Israel's drought among its worst

JERUSALEM - Israel is suffering its worst drought in a decade and will have to stop pumping from one of its main sources of drinking water, the Sea of Galilee, by the end of the summer, an official said yesterday.

Water Authority spokesman Uri Schor said Israel must start pumping more ground water from aquifers that are already depleted. Israel's water problem stems from population growth and rising prosperity that have brought an increase in lawns and gardens, Schor said.

In addition, this winter was the fourth in a row in which Israel had low rainfall, with only about 50 to 60 percent of the average in most areas, he said. Israel's rainy season ends this month and will not begin again until October.

- AP

Militant Somalis revel in U.S. move

MOGADISHU, Somalia - Islamic militants in Somalia said yesterday that they welcomed being added to the U.S. list of foreign terrorist organizations.

The State Department announced Tuesday that it had added the military wing of the Council of Islamic Court to its list of foreign terrorist organizations. Some members of its military wing, called al-Shabab or "the youth," are affiliated with the al-Qaeda terrorist network.

"We are happy that the U.S. put us on its list of terrorists," said Sheikh Muqtar Robow. The capital, Mogadishu, has been engulfed in an insurgency launched by Islamic militants.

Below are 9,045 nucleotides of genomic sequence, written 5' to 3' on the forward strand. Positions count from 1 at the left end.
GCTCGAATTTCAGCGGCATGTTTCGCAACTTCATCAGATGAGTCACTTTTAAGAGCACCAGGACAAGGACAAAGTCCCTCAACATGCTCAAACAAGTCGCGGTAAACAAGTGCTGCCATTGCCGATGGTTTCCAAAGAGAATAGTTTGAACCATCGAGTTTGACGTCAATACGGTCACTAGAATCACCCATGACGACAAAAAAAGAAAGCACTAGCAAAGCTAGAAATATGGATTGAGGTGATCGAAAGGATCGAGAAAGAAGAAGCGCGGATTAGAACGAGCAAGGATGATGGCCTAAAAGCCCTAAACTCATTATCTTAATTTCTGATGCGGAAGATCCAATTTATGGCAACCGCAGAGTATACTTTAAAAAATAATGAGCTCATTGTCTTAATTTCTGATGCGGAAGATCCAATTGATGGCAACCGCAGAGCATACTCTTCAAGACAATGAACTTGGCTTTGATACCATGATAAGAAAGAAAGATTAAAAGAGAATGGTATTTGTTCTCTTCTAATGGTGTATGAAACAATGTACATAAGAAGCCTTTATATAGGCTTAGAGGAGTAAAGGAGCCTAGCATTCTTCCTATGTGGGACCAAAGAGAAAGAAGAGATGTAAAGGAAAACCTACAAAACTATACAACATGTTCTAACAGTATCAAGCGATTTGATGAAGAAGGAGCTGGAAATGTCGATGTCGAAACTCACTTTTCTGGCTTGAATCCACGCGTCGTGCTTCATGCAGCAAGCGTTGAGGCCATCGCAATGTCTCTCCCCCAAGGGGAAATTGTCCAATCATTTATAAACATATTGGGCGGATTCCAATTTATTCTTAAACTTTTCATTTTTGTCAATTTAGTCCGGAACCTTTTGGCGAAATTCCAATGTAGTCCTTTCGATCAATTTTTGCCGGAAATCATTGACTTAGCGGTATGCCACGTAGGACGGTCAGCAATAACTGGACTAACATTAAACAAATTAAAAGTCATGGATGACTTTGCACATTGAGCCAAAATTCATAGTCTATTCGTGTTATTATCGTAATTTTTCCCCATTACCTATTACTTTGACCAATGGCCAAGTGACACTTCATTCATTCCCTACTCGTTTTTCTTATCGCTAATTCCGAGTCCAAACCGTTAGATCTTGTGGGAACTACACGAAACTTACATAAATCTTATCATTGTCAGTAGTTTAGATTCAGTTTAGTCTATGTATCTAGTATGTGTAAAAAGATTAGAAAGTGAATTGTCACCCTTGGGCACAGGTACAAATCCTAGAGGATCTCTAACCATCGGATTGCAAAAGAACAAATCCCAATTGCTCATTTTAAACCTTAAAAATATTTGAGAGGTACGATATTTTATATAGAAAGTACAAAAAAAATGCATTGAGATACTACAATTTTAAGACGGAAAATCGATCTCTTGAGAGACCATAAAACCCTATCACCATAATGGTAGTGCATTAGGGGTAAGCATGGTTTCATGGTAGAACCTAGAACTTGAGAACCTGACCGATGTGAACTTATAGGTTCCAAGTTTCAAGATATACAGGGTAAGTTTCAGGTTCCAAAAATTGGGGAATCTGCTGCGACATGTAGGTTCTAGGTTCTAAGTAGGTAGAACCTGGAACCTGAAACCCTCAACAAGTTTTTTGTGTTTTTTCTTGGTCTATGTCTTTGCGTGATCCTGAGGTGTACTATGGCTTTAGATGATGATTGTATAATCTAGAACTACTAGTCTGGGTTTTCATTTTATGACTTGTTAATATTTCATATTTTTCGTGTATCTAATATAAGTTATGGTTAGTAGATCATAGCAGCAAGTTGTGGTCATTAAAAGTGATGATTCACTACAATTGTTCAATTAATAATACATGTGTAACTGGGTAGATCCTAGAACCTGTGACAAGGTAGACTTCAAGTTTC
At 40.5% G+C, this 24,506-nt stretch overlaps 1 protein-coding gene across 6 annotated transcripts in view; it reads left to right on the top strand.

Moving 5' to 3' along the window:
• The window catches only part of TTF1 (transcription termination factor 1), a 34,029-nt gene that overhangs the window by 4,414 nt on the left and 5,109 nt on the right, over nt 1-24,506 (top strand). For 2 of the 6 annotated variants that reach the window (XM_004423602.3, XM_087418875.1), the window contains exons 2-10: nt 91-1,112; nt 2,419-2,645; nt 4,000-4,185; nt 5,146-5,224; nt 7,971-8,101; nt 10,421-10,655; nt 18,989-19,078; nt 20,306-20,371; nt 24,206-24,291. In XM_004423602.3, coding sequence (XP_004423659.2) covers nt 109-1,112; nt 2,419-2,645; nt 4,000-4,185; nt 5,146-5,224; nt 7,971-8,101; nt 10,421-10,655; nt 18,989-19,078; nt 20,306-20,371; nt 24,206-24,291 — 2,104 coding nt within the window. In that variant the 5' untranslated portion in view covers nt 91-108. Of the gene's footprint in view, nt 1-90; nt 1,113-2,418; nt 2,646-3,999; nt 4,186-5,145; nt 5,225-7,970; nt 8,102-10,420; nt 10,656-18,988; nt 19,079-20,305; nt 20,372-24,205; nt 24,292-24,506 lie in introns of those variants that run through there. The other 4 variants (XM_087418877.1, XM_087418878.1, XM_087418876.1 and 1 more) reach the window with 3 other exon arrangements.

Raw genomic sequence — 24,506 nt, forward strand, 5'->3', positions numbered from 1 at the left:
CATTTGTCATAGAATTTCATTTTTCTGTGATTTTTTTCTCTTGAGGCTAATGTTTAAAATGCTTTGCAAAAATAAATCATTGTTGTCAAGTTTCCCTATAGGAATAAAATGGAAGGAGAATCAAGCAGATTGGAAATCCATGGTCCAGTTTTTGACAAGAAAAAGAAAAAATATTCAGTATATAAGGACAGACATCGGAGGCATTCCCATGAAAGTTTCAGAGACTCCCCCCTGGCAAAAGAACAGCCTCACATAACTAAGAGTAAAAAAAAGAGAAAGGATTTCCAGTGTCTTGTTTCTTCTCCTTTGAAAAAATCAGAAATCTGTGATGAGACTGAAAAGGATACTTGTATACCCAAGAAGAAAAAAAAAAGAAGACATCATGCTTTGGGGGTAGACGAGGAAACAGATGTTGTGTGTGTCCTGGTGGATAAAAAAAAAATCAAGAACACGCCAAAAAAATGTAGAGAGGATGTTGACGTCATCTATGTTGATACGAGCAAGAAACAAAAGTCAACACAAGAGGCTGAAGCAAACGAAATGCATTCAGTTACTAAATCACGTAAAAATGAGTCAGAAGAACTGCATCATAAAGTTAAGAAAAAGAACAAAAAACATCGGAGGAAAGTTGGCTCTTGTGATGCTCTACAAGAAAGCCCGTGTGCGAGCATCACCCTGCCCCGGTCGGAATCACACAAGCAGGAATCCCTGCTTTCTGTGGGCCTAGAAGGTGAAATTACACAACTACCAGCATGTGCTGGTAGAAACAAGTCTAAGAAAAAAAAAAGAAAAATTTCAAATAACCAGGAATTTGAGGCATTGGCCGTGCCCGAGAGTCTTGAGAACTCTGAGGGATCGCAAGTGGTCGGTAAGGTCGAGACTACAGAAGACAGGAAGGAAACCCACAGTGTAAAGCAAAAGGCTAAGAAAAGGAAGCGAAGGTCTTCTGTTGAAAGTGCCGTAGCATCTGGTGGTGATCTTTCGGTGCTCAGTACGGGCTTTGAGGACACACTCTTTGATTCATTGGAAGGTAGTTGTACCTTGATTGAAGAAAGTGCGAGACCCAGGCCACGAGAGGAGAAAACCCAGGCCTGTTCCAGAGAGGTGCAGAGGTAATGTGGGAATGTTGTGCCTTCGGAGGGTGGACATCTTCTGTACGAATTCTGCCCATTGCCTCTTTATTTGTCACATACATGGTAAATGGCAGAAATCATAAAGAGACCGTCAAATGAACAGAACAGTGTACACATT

- AP

Park ranger held in gorilla deaths

KINSHASA, Congo - A park ranger has been arrested for allegedly masterminding the massacre of endangered mountain gorillas, conservationists said yesterday.

Honore Mashagiro, a ranger in Congo's Virunga National Park, is the chief suspect in the slaying last summer of 10 gorillas that belonged to a group known to environmentalists as the Rugendo family.

Mashagiro is accused of arranging the mass killing to deter conservationists who were trying to prevent the destruction of the animals' rain-forest habitat, the international conservation group WildlifeDirect said. Loggers cut down the forest's trees to make charcoal, a lucrative business.

- AP

Elsewhere:

Saudi Arabia's

first women-only hotel has opened in the capital, Riyadh, the newspaper Al-Watan reported. Laws in Saudi Arabia do not allow the mixing of sexes in public places, which has posed obstacles for businesswomen.

Afghan police

are carrying out a large-scale campaign to close down unlicensed billiard halls allegedly being used as brothels and by criminals. The campaign was launched before the Nowrooz holiday, which marks the new year in Afghanistan.

Japan has created

an unusual government post to promote animation and named a perfect figure to the position: a popular cartoon robot cat named Doraemon. The appointment is part of Japan's recent effort to harness the power of pop culture in diplomacy.